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With one war over and Blu-ray taking victory, there is yet another war brewing in the background ... or is there? The new question being asked by the rank and file is whether or not there is even a future for packaged media. Can you imagine a day where nobody physically rents a movie? Some are.

Historically, this battle has been ongoing via your local cable system or satellite service; it is called Pay Per View (PPV) and Video On Demand (VOD). While the providers have found great profits in this service and their customers have enjoyed the convenience, it didn't make much of a dent in VHS movie sales and rentals, nor does it impact the sales and rentals of the present day DVD. On the other hand, neither of those services provided the convenience of ownership or the performance envelope that DVD can provide. Even with broadcast HDTV, you can do far better with Blu-ray.

The internet continues to change our lives and starting this year formidable opponents to packaged video intend to use the internet to try and change the way consumers watch Hollywood blockbusters. I will not go into the specific products or technical details here, as that information will be coming from our other authors soon enough. What I will tell you is that a number of these services are going beyond TV programs and DVD movies, and being hyped as delivering the HD Blu-ray experience in your home without the Blu-ray carrier, the disc.

While you will need the internet for these services, you don't necessarily need a PC. The new kids on the block will be providing hardware in the form of a box that sits in your rack just like any other consumer product you have in your home. Some are delivering this service in real time while others will have you wait on a download. Some will be selling ownership of the content to be exclusively stored on your box, which is also directly competitive with users seeking 100 disc carousel players or hours upon hours of content in a media PC. The new kids marketing departments are leaving the impression that they can deliver a performance envelope every bit as rich and detailed as Blu-ray. That's clearly wishful thinking when comparing Blu-ray bit stream bandwidth to that of the internet. The real question will be if the common user can see or hear enough of a difference to justify Blu-ray over one of these SD/HD movie services, especially if the convenience of these new services betters packaged media.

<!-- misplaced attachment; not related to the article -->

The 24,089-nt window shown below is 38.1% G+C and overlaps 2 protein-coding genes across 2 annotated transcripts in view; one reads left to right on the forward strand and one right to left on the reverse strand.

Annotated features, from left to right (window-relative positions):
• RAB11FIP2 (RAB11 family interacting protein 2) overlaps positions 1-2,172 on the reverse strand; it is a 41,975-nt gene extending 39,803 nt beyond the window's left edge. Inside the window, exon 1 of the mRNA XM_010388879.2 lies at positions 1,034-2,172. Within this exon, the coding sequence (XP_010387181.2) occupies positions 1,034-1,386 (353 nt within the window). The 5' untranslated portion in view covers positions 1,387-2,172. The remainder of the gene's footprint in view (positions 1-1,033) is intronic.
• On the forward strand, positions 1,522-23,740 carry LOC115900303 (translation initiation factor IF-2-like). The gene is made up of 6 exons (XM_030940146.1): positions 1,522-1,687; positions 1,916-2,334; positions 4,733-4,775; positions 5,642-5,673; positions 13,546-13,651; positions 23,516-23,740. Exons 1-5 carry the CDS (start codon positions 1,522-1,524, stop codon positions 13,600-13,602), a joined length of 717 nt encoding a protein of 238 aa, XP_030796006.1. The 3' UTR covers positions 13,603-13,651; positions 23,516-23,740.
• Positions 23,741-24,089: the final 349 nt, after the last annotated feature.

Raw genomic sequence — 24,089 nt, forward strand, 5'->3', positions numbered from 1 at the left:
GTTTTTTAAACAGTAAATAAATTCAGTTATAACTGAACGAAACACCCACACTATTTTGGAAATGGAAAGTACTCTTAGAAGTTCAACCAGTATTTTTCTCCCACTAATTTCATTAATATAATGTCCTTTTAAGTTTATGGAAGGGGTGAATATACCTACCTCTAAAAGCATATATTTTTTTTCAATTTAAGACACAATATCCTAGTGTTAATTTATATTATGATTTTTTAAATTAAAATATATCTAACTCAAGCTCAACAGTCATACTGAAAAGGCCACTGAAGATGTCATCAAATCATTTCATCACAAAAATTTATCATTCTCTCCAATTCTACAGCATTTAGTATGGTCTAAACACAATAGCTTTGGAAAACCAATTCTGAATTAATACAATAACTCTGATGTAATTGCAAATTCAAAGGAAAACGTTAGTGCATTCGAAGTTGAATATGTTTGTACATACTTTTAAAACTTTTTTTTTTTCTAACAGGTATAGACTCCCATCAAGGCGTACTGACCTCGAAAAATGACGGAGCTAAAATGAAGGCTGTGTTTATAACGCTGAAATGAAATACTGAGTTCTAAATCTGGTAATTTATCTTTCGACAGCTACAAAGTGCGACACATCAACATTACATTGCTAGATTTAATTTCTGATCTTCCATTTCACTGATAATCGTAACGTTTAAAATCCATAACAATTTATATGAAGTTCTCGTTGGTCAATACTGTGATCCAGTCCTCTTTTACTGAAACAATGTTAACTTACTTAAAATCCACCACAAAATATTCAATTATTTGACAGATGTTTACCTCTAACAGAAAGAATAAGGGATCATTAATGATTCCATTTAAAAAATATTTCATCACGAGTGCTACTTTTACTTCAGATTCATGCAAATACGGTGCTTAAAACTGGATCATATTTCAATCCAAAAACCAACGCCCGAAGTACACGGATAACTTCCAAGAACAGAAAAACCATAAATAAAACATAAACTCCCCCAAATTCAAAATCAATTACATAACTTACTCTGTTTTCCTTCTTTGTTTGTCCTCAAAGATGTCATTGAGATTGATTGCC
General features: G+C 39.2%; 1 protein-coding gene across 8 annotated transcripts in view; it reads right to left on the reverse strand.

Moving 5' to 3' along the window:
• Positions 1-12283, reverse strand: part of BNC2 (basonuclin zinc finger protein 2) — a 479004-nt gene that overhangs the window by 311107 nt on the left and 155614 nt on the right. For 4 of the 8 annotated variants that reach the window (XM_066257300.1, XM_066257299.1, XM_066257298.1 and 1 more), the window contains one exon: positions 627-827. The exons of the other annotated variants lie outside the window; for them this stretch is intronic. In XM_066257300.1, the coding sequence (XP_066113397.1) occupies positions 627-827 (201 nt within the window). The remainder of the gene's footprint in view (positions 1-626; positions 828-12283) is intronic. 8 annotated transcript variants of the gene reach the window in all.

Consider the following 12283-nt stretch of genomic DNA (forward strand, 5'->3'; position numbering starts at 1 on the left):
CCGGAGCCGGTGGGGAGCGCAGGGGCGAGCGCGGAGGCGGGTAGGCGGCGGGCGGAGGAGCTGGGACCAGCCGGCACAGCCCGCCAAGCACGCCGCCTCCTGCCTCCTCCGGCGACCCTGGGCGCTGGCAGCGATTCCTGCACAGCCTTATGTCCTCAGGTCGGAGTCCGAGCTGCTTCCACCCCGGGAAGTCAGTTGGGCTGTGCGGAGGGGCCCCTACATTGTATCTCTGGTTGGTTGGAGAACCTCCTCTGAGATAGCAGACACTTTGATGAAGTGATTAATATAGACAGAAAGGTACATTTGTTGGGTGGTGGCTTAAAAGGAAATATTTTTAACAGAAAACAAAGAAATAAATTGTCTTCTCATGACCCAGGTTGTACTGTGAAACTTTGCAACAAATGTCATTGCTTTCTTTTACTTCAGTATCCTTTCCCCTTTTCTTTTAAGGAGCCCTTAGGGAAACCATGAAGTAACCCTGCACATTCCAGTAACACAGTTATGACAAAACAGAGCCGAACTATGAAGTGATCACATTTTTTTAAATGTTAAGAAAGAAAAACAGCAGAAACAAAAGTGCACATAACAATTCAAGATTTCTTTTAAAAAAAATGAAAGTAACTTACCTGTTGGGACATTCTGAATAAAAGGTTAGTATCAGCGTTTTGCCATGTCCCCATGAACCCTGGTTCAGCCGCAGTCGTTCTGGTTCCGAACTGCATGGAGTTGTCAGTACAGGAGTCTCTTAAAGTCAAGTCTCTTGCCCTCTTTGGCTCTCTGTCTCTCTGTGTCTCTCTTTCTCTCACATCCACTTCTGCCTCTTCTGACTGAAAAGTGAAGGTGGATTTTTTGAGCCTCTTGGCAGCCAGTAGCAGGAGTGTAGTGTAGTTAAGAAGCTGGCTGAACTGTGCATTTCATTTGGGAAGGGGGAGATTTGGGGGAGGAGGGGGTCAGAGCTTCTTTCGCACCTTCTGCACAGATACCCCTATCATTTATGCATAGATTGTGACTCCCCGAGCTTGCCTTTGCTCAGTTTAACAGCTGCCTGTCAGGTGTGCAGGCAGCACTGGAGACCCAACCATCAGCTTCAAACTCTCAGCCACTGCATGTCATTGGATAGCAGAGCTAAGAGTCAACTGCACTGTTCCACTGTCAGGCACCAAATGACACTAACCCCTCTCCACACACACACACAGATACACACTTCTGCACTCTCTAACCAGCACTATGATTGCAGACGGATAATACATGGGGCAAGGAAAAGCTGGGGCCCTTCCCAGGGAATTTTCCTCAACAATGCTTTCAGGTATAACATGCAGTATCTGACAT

If you as business would like to see a future for packaged media then what has been going on for the last 2-3 years behind the scenes for this years introduction by the new kids has to make you wonder if the packaged market can survive long term. Consider the proprietary hardware the new kids will be dishing out just like satellite boxes that won't be coming from multiple manufacturers. Indeed, how would an extended format war have influenced this market? We aren't going to know and I bet a number of executives didn't want to take the chance to find out, hence the quick death of HD DVD and the on going promotion of Blu-ray. Bear in mind that the replacement of packaged media by data delivery affects numerous industries involved in the art and design, software, mastering, manufacturing, distribution and retail of such a product. There is much for many to protect including your ability to purchase packaged media as a gift!